By Wick Fisher
Moose Lake Star-Gazette 

Learning, living

Wick's World

 


Many friends are urging me to tell a very important part of my life story that I omitted last week. I agreed, if only to prove that people can change from heading toward the dark side of life to becoming a worthy citizen. I will air my dirty laundry and let you, the reader, decide if I have been rehabilitated.

I went to college for three years until I dropped out. Back home, Chamberlain, South Dakota was rocking. It was the sixties and we held nightly beach parties across the river. Then my best friend died and I crawled into a bottle. In December 1967, I had a really bad night. I hit bottom. I was driving drunk, like always, when I hit a car parked in front of a picture window where SD Hall of Famer and Division of Criminal Investigation Agent Bernie Christensen was playing cards. I sped away. He was faster. I was arrested for hit and run, DWI, underage drinking and open container. Okay, I was probably guilty of most of it, but I swear the open whisky bottle belonged to a good friend. I made the front page headlines in the Chamberlain paper twice that week. The proud one was “Fisher wins All-Events Bowling Tournament.” I don’t remember how they headlined the other story where the only strikes I got were for bad behavior.


I was involuntarily drafted into the U.S. Army within days of my DWI. Then I volunteered for everything. Following Infantry Training, I went to Non-commissioned Officer’s Academy where I became a sergeant. I got my wings at Airborne Paratrooper School. I went to Panama and earned a Jungle Expert medal and taught at the Jungle Operations Training Center.

I was headed for Vietnam until interrupted by a secret war in Panama. In 1968, I remained in Panama to “stabilize” General Omar Torrijo’s newly formed government. It was here America first began our Latin American policy of installing military dictatorships. For the next two decades, Central American citizens were terrorized by this ruthless policy. For the full story of how I became complicit, read “In the Time of the Tyrants: Panama 1968-1990.”

After I was discharged, I travelled everywhere. I’ve been going back to Mexico, Guatemala, Belize, Costa Rica and Nicaragua ever since.

In 1970 I moved to NYC and spent nearly a year hanging around the Greenwich Village scene until I went off to see Europe and the Mideast. After literally buying my way past the Iron Curtain, I traveled to a half dozen Communist countries where I learned the color of Socialism is gray. My political views moved back to the center.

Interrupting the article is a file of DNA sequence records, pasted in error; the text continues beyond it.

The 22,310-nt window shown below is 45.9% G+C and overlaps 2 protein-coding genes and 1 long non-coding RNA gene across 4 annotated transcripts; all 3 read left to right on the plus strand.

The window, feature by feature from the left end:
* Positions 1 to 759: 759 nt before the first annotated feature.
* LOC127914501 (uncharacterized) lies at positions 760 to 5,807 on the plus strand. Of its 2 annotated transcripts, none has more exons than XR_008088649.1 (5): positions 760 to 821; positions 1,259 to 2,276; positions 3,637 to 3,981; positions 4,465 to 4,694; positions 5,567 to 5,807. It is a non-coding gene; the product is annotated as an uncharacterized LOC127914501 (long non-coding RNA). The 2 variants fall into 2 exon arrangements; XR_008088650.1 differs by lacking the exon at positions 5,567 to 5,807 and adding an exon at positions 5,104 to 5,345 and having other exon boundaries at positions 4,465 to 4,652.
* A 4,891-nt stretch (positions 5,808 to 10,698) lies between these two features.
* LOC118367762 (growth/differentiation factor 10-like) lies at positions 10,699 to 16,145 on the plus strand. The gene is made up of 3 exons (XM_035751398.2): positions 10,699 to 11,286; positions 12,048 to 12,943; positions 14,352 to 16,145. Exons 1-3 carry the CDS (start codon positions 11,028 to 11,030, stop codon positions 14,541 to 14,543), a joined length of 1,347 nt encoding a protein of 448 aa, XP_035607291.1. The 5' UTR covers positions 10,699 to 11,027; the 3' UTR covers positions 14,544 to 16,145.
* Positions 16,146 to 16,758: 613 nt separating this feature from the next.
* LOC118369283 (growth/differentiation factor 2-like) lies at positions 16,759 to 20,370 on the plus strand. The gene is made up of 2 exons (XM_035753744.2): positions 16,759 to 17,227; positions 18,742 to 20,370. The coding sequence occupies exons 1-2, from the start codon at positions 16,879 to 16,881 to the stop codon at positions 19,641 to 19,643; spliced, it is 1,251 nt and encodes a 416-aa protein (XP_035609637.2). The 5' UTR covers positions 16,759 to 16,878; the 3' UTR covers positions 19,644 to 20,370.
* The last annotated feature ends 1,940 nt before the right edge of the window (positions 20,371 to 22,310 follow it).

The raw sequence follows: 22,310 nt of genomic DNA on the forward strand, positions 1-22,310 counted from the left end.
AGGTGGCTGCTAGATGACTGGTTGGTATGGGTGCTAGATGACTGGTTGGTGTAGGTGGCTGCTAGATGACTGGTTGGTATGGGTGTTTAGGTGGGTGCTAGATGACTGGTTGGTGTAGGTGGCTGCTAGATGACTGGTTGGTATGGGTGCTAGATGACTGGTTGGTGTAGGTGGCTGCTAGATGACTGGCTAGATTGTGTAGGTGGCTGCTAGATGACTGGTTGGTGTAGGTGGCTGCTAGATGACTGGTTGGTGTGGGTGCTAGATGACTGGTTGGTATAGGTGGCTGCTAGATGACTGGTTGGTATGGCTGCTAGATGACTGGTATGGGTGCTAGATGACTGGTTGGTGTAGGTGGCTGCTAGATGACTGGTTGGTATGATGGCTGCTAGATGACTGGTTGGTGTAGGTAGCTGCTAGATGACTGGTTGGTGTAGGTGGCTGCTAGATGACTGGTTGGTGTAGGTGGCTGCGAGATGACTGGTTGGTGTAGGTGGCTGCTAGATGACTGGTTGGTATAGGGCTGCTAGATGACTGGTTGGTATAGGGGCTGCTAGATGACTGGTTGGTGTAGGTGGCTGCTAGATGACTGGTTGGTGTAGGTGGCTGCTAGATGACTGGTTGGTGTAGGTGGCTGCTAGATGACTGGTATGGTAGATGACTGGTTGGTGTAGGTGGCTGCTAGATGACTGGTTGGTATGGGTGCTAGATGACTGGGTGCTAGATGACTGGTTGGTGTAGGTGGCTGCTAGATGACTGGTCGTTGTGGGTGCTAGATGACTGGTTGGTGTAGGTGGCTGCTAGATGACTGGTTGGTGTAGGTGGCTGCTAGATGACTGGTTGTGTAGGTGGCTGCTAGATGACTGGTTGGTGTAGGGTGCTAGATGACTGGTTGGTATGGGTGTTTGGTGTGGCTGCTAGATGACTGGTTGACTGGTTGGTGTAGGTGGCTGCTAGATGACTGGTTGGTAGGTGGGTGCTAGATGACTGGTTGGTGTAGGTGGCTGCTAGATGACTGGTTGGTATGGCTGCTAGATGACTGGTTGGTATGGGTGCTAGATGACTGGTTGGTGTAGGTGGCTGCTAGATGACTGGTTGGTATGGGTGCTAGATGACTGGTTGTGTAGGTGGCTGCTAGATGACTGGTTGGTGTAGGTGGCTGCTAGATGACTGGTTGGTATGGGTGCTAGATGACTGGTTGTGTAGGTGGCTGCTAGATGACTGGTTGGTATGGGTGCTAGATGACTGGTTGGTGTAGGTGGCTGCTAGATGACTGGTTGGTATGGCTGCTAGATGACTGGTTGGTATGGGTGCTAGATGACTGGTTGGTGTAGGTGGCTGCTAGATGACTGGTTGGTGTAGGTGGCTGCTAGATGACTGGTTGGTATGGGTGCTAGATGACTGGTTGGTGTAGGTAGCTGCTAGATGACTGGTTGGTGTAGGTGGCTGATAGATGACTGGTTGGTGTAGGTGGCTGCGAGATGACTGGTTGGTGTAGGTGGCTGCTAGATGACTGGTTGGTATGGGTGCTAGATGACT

Once boarding a train, I got held by Czech Police for being a gold smuggler. I didn’t have a gold crown in my mouth! Later I saw an armed guard standing under a huge banner with a hammer and sickle. I clicked my camera at the very moment he looked my way. He was certain I was a James Bond spy although I looked like a Hippie. He pointed his pistol at my head and shook it. Meanwhile I shook as if I had the St. Vitus’ dance. He left the bus while I left for the nearest bathroom to check my pants. I still have the photo.

After travelling Europe, I got off the Orient Express in Istanbul, Turkey where I spent the next few months travelling with Gypsies, Kurds and other local tribesmen. Never pull out a map in front of these people. You are likely to get smothered.

I returned to the University in Vermillion, South Dakota when I had my Humphrey Bogart moment: “Of all the two-bit gin joints in this world, she walked in to mine.”

She was very beautiful, extremely intelligent and had graduated from USD in only three years. She too had returned from Europe so we had a lot to talk about. I was headed to Mardi gras that year and was shocked when she asked if she could come along! For us, Mardi gras never ended as we’ve celebrated our years together since 1971. Eventually, we saved enough money to buy some land deep in the woods of Northern Minnesota to begin a family life. We built a log cabin where, despite no electricity or running water, we home-birthed three sons.

Our closest neighbor had a young daughter who went to work for the local newspaper. She always told me, “Wick, I am a writer.” You may know her today as the author of the book and movie of the same name, “Wild”, starring Reese Witherspoon. Our young next door neighbor is known to the world as Cheryl Strayed. We are still close friends and have plans to see her soon. We just saw her brother yesterday.

Once at a Robert Bly retreat, I spent a week rooming with a guy named John. I noticed my roommate was one heck of a drummer. After days of hanging out, someone said to me, “Don’t you realize your roommate is John Densmore, drummer for The Doors?”

Well, I do now. I also recognize him as a very generous, socially conscious man. John may be a rock star for The Doors, but to me, he is a rock star in living the life of a good man.

Life has really been well to our family and by next year; we will join my sons in San Diego. Oh, we just got some exciting news yesterday! Our new Tesla is being shipped today so I should be learning the fine art of space age driving.

 
 

Reader Comments
(1)

wiggy writes:

Nice story Wick. Brings back memories of younger days. You forgot to mention another habit that we all gave up with age and wisdom.

 
 
 

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